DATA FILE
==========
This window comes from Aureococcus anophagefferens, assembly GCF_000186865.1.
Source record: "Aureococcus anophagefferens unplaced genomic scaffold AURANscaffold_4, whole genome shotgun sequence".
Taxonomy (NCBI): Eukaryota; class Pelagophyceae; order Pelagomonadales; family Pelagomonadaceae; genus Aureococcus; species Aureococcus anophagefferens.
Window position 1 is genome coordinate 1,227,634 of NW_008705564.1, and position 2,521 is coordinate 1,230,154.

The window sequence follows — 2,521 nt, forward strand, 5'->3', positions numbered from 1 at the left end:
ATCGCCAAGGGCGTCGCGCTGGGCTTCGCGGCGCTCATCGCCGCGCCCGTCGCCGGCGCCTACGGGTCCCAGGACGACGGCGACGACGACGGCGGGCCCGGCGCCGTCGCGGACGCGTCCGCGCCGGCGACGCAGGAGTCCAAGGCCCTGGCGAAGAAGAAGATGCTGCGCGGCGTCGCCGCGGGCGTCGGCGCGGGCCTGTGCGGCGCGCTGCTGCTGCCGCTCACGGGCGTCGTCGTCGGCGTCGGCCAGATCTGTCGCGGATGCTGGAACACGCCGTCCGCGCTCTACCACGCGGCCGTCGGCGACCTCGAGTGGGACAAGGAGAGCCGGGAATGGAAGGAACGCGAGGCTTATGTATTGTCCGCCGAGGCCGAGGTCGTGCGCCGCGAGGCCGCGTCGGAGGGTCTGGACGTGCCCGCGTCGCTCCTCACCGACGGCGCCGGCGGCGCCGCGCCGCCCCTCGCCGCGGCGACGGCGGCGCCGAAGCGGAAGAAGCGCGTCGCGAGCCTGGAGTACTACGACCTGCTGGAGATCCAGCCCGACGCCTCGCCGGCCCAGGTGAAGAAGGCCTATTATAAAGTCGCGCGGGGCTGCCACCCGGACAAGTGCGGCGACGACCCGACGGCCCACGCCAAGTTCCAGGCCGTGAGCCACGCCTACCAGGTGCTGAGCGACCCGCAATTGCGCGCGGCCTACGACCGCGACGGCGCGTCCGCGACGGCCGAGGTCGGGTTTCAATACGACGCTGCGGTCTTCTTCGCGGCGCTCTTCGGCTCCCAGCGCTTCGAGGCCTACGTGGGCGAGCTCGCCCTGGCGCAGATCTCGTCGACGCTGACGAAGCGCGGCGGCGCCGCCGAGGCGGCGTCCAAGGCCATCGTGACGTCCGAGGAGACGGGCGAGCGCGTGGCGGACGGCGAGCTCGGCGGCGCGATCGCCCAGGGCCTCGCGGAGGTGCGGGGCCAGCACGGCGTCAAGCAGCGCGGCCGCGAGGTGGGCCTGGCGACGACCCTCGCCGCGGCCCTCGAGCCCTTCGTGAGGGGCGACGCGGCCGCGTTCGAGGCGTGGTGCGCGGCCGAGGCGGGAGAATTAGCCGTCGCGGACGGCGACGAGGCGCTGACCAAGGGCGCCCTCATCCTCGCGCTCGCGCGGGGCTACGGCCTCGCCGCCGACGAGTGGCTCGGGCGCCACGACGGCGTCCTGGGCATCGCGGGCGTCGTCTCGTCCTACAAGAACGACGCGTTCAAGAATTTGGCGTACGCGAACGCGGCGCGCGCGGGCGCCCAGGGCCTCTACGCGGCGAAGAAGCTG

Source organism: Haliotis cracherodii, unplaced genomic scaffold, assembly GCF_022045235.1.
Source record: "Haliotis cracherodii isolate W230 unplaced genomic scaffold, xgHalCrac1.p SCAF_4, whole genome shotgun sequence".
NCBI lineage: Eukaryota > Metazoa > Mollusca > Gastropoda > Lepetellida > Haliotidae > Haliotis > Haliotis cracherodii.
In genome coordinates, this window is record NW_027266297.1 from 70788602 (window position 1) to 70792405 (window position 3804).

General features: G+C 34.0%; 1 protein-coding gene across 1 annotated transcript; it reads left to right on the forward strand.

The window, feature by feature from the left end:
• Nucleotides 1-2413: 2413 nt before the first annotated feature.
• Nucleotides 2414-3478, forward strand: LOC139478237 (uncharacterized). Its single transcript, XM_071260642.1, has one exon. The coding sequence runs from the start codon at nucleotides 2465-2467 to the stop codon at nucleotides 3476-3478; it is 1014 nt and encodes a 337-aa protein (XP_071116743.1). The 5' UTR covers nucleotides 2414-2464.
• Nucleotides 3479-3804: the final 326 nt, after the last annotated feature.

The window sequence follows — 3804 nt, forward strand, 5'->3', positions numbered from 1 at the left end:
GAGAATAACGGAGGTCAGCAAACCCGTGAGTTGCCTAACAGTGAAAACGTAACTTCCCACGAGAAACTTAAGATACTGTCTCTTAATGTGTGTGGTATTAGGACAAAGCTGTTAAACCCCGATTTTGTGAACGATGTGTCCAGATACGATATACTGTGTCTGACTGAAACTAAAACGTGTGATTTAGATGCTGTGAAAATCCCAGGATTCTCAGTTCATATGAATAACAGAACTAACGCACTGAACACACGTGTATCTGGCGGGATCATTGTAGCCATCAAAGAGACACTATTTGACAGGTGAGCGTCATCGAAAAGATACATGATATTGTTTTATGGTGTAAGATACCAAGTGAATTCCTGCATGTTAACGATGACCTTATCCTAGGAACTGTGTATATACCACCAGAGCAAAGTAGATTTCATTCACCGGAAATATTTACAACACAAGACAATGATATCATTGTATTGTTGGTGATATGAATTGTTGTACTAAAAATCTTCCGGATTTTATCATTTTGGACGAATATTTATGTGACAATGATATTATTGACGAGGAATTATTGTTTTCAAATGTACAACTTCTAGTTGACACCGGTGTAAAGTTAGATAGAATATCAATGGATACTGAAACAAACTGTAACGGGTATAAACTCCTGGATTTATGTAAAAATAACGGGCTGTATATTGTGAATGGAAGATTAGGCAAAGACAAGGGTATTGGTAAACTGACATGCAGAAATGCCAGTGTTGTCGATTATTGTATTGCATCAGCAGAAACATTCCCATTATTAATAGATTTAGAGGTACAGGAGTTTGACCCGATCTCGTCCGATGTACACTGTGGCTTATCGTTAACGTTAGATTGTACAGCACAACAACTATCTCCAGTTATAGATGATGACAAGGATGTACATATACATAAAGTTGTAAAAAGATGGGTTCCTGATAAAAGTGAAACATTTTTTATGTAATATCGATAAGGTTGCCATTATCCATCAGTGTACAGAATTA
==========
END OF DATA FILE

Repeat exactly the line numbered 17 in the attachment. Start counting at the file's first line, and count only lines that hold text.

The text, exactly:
GAGAATAACGGAGGTCAGCAAACCCGTGAGTTGCCTAACAGTGAAAACGTAACTTCCCACGAGAAACTTAAGATACTGTCTCTTAATGTGTGTGGTATTAGGACAAAGCTGTTAAACCCCGATTTTGTGAACGATGTGTCCAGATACGATATACTGTGTCTGACTGAAACTAAAACGTGTGATTTAGATGCTGTGAAAATCCCAGGATTCTCAGTTCATATGAATAACAGAACTAACGCACTGAACACACGTGTATCTGGCGGGATCATTGTAGCCATCAAAGAGACACTATTTGACAGGTGAGCGTCATCGAAAAGATACATGATATTGTTTTATGGTGTAAGATACCAAGTGAATTCCTGCATGTTAACGATGACCTTATCCTAGGAACTGTGTATATACCACCAGAGCAAAGTAGATTTCATTCACCGGAAATATTTACAACACAAGACAATGATATCATTGTATTGTTGGTGATATGAATTGTTGTACTAAAAATCTTCCGGATTTTATCATTTTGGACGAATATTTATGTGACAATGATATTATTGACGAGGAATTATTGTTTTCAAATGTACAACTTCTAGTTGACACCGGTGTAAAGTTAGATAGAATATCAATGGATACTGAAACAAACTGTAACGGGTATAAACTCCTGGATTTATGTAAAAATAACGGGCTGTATATTGTGAATGGAAGATTAGGCAAAGACAAGGGTATTGGTAAACTGACATGCAGAAATGCCAGTGTTGTCGATTATTGTATTGCATCAGCAGAAACATTCCCATTATTAATAGATTTAGAGGTACAGGAGTTTGACCCGATCTCGTCCGATGTACACTGTGGCTTATCGTTAACGTTAGATTGTACAGCACAACAACTATCTCCAGTTATAGATGATGACAAGGATGTACATATACATAAAGTTGTAAAAAGATGGGTTCCTGATAAAAGTGAAACATTTTTTATGTAATATCGATAAGGTTGCCATTATCCATCAGTGTACAGAATTA